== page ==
Amazon is reconsidering their plan to build physical headquarters in New York City after receiving backlash from politicians, according to two Washington Post sources close with the company.
Unlike in Virginia and Tennessee, where legislators emphatically approved and incentivized the building of Amazon HQ with millions of dollars in project investments, a group of New York legislators and unions are banding together in disapproval.
“The question is whether it’s worth it if the politicians in New York don’t want the project, especially with how people in Virginia and Nashville have been so welcoming,” one Post source said.
Last year Amazon’s Jeff Bezos, who also owns the Post, promised an investment of $5 billion and over 50,000 jobs between Queens and Arlington. Despite emphatic support from New York Governor Andrew Cuomo and Mayor Bill de Blasio, other local Democrats haven’t been as welcoming.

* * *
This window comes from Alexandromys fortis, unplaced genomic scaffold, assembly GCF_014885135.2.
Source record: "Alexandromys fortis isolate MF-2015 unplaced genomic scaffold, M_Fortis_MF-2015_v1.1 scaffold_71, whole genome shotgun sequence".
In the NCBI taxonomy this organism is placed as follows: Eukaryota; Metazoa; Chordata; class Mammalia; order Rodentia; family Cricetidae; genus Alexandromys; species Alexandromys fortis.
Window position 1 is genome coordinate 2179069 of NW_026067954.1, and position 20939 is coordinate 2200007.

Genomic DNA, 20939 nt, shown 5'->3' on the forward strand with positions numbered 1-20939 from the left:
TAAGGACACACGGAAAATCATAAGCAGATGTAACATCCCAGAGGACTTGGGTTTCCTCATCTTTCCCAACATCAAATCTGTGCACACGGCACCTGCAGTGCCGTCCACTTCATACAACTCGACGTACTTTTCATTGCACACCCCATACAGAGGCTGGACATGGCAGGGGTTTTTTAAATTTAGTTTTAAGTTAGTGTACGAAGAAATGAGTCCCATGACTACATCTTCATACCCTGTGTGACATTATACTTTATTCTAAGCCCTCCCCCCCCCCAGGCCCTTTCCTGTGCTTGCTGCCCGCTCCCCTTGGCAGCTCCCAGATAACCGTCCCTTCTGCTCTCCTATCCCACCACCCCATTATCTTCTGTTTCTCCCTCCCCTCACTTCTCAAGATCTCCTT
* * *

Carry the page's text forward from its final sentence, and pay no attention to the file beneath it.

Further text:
Prominent critics include Democratic Rep. Alexandria Ocasio-Cortez (D-NY), City Council Speaker Corey Johnson (D), Deputy Leader of the City Council James G. Van Bramer (D), and Senate Deputy Majority Leader Michael N. Gianaris (D). Back in November, Ocasio-Cortez slammed the project as one benefiting a large outside corporation over local New York residents.
Amazon is a billion-dollar company. The idea that it will receive hundreds of millions of dollars in tax breaks at a time when our subway is crumbling and our communities need MORE investment, not less, is extremely concerning to residents here.
— Alexandria Ocasio-Cortez (@AOC) November 13, 2018
“Amazon is a billion-dollar company,” the New York congresswoman tweeted. “The idea that it will receive hundreds of millions of dollars in tax breaks at a time when our subway is crumbling and our communities need MORE investment, not less, is extremely concerning to residents here.”
Amazon has not yet closed deals on New York property and thus still has the chance to back away from its initial plan if it wants to.
“I think now is the time for Amazon to make a decision because it has to start hiring,” said another Post source. “At some point, the project starts to fall behind.”
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